Subscribe

Senate bill would waive student loans in bankruptcy

Student loans have long been exempt from the protections offered by bankruptcy, but a new Senate bill would change that. The move come as the White House and lawmakers are working on multiple fronts to attack what is being called a student-debt crisis. 

  • close
    US Senator Richard Durbin (D-IL) (L) and Senate Minority Leader Harry Reid (D-NV) (R) hold a news conference after weekly party caucus policy luncheons in Washington. Durbin is sponsoring a bill that would give student loans protections when borrowers file for bankruptcy.
    Jonathan Ernst/Reuters/File
    View Caption
  • About video ads
    View Caption
of

Private student loans would no longer be exempt from protections when borrowers file for bankruptcy under a bill introduced in the U.S. Senate.

The effort, sponsored by Sen. Richard Durbin of Illinois and signed by 12 other senators, comes as the White House and lawmakers are working on multiple fronts to attack what is being called a student-debt crisis.

Roughly 40 million Americans currently carry student-loan debt, starting out with an average bill of $29,000, according to the Consumer Finance Protection Bureau.

Recommended: Student loans: Top 10 states with the highest debt levels

Since 2005, people filing for bankruptcy protection haven’t been able to get student loans cleared. Before that, only government and secured loans were exempt.

“Too many Americans are carrying around mortgage-sized student loan debt that forces them to put off major life decisions like buying a home or starting a family,” Durbin said in a written statement. “It’s not only young people facing this crisis, it is parents, siblings, and even grandparents who co-signed private loans long ago and are still making payments decades later.”

“It’s time for action,” he added. “We can no longer sit by while this student loan debt bomb keeps ticking.”

According to Durbin’s office, borrowers currently owe $165 billion in private student-loan debt, which often has high interest rates and other fees.

When the law was changed in 2005, it incentivized banks to offer high-cost private loans to students who are sometimes unable to pay them back, Durbin said.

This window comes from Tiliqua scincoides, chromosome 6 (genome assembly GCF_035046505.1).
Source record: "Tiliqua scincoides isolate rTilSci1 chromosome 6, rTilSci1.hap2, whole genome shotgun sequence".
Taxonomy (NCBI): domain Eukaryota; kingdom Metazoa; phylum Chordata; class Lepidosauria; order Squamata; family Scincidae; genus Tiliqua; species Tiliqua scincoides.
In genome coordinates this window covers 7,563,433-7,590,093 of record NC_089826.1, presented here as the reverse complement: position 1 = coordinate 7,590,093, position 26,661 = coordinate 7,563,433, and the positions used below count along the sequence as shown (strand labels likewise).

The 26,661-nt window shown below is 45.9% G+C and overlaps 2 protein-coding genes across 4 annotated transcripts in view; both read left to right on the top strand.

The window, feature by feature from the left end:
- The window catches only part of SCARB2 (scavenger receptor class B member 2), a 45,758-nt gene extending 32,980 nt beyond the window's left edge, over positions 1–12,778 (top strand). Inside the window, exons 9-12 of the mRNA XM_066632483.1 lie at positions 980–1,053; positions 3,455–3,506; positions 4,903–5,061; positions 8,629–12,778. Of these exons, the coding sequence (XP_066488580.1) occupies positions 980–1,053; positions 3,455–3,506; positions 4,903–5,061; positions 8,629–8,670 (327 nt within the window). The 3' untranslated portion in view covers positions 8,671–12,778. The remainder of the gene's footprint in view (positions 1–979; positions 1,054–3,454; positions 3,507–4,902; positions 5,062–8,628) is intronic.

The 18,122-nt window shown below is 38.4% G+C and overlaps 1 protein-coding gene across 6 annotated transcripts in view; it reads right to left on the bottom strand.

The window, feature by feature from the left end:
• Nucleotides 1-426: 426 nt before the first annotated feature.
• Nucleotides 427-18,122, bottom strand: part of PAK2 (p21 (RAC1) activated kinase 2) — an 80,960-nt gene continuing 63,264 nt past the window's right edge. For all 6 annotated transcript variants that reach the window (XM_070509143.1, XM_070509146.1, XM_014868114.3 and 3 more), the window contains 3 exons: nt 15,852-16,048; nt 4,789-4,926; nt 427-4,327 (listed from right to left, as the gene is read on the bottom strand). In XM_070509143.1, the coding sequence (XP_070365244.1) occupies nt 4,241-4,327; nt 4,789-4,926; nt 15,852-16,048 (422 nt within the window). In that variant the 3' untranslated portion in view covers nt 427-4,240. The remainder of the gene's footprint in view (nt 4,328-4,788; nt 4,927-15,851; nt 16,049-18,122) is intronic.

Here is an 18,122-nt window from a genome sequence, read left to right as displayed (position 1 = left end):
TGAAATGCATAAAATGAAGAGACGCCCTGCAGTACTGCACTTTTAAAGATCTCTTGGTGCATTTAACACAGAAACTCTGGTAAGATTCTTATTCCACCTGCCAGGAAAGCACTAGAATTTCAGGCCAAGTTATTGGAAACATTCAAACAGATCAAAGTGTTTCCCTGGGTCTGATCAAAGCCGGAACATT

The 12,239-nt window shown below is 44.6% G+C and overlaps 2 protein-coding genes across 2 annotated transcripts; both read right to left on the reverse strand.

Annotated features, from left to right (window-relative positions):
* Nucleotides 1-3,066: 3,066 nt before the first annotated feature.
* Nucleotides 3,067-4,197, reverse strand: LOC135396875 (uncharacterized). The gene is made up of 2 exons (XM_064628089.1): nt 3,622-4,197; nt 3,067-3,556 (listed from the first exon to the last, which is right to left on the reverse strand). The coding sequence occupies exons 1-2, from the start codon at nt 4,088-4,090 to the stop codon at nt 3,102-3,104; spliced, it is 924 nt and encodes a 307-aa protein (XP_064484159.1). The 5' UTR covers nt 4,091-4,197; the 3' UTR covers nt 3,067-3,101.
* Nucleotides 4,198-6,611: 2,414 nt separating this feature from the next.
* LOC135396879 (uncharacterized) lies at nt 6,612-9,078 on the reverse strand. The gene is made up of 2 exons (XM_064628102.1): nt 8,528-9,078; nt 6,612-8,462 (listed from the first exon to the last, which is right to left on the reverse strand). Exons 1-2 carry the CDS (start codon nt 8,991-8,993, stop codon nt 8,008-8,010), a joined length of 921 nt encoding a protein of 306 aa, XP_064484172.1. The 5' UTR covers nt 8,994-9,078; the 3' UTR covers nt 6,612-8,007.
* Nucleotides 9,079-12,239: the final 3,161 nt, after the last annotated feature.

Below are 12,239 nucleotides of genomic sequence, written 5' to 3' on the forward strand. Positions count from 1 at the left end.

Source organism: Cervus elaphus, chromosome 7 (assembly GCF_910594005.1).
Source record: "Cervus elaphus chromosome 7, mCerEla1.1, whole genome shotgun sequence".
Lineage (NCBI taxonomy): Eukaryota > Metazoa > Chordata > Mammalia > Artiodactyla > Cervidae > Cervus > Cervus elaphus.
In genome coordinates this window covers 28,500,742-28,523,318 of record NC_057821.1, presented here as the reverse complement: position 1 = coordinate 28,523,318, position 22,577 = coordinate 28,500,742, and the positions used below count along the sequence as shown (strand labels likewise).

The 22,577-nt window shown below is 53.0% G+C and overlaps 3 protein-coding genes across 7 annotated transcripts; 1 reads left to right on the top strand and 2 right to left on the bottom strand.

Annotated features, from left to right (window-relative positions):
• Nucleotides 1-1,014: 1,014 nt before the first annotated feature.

The bill, filed Thursday, would return the matter to the set of laws that had existed since 1978. Secured and government loans were the only ones that were exempt from bankruptcy protections under those statutes.

But those loans also have caps on interest rates, flexible payment options and, in some cases, opportunities to get balances waived entirely.

The fate of the bill is unclear. Durbin, and his dozen co-sponsors, are Democrats in a chamber controlled by Republicans.

On Tuesday, President Barack Obama rolled out a “Student Aid Bill of Rights” aiming to help make repaying student loans easier.

With the document, Obama ordered federal agencies to make a handful of changes to that effect. Among them, the Department of Education will create a website to let student loan borrowers file complaints and provide feedback about lenders, collection agencies and colleges and universities involved in collecting on their debt.

Also, companies that service student loan will be required to alert borrowers when they’ve fallen behind on their payments, or when they’ve been transferred to another collector.

Doug Gross is a staff writer covering personal finance for NerdWallet. Follow him on Twitter@doug_gross and on Google+.

The Christian Science Monitor has assembled a diverse group of the best personal finance bloggers out there. Our guest bloggers are not employed or directed by the Monitor and the views expressed are the bloggers' own, as is responsibility for the content of their blogs. To contact us about a blogger, click here. To add or view a comment on a guest blog, please go to the blogger's own site by clicking on the link in the blog description box above.

About these ads
Sponsored Content by LockerDome
 
 
Make a Difference
Inspired? Here are some ways to make a difference on this issue.
FREE Newsletters
Get the Monitor stories you care about delivered to your inbox.
 

We want to hear, did we miss an angle we should have covered? Should we come back to this topic? Or just give us a rating for this story. We want to hear from you.

Loading...

Loading...

Loading...

Save for later

Save
Cancel

Saved ( of items)

This item has been saved to read later from any device.
Access saved items through your user name at the top of the page.

View Saved Items

OK

Failed to save

You reached the limit of 20 saved items.
Please visit following link to manage you saved items.

View Saved Items

OK

Failed to save

You have already saved this item.

View Saved Items

OK